- Prune Your Plant
In some situations, large sections of the plant might be yellow or brown. If that’s the case, cut the entire plant back to just above the second leaf set. Your plant will turn its attention to building up healthy roots, but try to save severe pruning for later situations.
- Stop All Irrigation
Once your plant has been overwatered, the last thing you want to do is continue irrigation. You might need to disconnect irrigation lines or stop watering the plant until it’s back to its healthy self.
Check the forecast as well. You can bring potted basil plants inside on rainy days, but it’s not easy to cover basil plants in the garden. An option is to use a plastic sheet or tarp with poles to create a small tent over your plant. You also could put a rubber tote or another container upside down over your basil plants to protect them from the rain.
- Remove Mulch Around Plants
Use your hands or a rake to pull back the mulch around the base of your basil plant. Doing so gives the soil a better chance at drying out with fresh air.
One of the purposes of mulch is to retain soil moisture, which is helpful in most circumstances, but now is not the time for retaining soil moisture. Overwatered plants need plenty of opportunities to dry out. Just don’t toss out the mulch; replace it when the soil is dry and normal watering resumes.
- Let The Soil Dry For Several Days
Once you remove irrigation and spread back mulch, it’s time to let the soil dry out for several days. The top two inches of the soil should be dry, and the ground below two inches can be moist but not soggy. It’s safe to water again when the soil starts to feel dry below two inches.
The length of time that it takes for this to happen varies. It might only take two days during a hot summer, but if the temperatures are cooler, it takes several days or up to one week for soil to dry out. Check daily.
- Aerate the Soil
One simple way to help soil aerate and dry faster is to use a weeder tool to poke holes around your basil plant. A weeder tool goes into the ground straight down, and twisting the tool loosens up compacted soil without damaging roots.
This step is essential for chronically overwatered plants. Aeration allows more air to access the root system, which is the only way that the roots will dry out. Compacted soil holds too much water and suffocates the roots of your plants.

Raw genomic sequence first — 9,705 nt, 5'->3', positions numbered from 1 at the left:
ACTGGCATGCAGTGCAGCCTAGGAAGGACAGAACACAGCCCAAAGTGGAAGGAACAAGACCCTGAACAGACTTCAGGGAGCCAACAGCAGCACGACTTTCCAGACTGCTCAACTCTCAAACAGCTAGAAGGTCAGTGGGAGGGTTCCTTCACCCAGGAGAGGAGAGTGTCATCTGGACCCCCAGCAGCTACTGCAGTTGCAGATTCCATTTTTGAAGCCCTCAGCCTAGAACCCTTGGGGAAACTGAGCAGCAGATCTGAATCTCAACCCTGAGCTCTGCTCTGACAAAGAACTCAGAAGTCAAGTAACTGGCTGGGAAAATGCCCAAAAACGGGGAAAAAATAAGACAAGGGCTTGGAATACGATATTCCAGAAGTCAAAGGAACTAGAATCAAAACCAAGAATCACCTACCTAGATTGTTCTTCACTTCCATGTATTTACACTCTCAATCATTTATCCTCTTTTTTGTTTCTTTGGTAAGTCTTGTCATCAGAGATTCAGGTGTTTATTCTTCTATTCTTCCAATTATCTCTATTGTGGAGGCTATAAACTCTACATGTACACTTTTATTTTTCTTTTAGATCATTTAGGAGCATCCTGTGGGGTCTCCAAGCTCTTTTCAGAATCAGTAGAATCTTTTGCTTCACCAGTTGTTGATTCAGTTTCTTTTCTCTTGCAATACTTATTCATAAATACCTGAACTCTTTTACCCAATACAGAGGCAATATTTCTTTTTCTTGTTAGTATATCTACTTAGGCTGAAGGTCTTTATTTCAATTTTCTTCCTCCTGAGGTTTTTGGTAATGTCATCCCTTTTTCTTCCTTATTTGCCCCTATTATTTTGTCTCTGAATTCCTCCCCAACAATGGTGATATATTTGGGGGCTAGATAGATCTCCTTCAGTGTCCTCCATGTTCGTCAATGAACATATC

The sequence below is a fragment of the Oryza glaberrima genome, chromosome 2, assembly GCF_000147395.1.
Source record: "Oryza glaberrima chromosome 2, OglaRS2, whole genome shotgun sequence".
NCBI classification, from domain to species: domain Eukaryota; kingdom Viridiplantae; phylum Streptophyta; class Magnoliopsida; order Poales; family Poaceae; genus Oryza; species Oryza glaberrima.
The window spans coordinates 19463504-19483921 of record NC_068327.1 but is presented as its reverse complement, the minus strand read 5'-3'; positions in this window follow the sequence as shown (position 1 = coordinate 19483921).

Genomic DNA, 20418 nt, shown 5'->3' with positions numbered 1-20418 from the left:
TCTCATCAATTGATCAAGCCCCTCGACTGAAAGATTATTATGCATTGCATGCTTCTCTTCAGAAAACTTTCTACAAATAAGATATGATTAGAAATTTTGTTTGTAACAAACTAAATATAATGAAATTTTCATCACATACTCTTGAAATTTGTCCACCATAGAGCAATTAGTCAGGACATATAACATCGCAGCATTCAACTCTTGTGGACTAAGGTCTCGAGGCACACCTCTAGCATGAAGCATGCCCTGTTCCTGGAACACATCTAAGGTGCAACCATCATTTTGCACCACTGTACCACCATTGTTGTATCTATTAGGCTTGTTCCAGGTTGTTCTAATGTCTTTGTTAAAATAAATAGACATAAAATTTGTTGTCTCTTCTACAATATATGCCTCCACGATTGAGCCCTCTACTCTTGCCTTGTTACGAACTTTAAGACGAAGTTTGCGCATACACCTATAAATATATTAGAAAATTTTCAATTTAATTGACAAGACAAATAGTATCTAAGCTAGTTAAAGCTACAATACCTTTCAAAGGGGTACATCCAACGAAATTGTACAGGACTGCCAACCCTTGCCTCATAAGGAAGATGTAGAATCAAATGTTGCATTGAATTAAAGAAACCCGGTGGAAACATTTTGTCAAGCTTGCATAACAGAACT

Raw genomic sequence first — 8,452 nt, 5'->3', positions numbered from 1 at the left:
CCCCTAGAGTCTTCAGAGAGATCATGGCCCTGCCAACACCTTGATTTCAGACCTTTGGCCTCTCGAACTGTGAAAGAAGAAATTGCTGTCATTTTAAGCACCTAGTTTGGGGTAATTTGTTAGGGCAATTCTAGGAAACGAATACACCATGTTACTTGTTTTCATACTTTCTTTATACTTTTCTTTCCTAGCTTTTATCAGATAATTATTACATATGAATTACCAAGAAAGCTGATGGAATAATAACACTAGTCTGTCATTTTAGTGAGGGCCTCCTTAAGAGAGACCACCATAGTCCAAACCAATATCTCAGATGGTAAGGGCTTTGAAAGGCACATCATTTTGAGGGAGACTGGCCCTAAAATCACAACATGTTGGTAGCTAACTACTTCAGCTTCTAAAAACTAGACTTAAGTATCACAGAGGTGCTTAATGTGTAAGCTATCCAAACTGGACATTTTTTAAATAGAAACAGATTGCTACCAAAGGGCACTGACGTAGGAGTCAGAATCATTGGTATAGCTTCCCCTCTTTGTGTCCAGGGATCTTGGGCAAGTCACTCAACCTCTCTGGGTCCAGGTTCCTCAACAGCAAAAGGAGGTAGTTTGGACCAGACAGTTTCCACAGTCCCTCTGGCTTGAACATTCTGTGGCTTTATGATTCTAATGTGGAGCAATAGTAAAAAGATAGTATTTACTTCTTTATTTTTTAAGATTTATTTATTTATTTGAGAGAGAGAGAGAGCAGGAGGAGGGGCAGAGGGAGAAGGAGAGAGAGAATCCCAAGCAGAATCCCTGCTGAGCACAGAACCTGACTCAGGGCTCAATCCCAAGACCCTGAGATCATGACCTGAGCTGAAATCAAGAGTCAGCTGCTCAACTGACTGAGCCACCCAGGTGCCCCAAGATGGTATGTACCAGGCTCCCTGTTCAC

- Dig Up The Plant and Move It
The last thing that you can try is fairly drastic and should be a final resort. If it seems as if your planting soil has poor soil drainage and refuses to dry out, dig up the root ball and transplant it somewhere that has full sunlight and good drainage.
It’s easier to do this with container-grown basil. If your basil in a pot seems to be chronically wet, changing potting soils is a solution. You might also need to change the pot itself; some don’t have enough drainage holes at the bottom of the material might hold too much moisture.
How Much Water Does Basil Need?
Remember that basil likes moist soil, but drowning your plants isn’t a good idea.
Basil plants need one inch of water every week. Watering your plants deeply once a week helps your roots grow deeply while keeping the soil moist.
If you’re growing basil in containers, plan to water more than once a week because the soil dries out faster. Try watering in the morning, which is the best time to water plants for the roots to access it before the heat of the day.
Always Be Careful Watering
Water is necessary for the life of plants, but overwatering is just as dangerous as underwatering. Plants need a certain amount, and giving your plants too much water for long periods will lead to rotting roots and the plant’s potential death. Be careful and avoid overwatering your plants so that your basil plants thrive and grow without problems.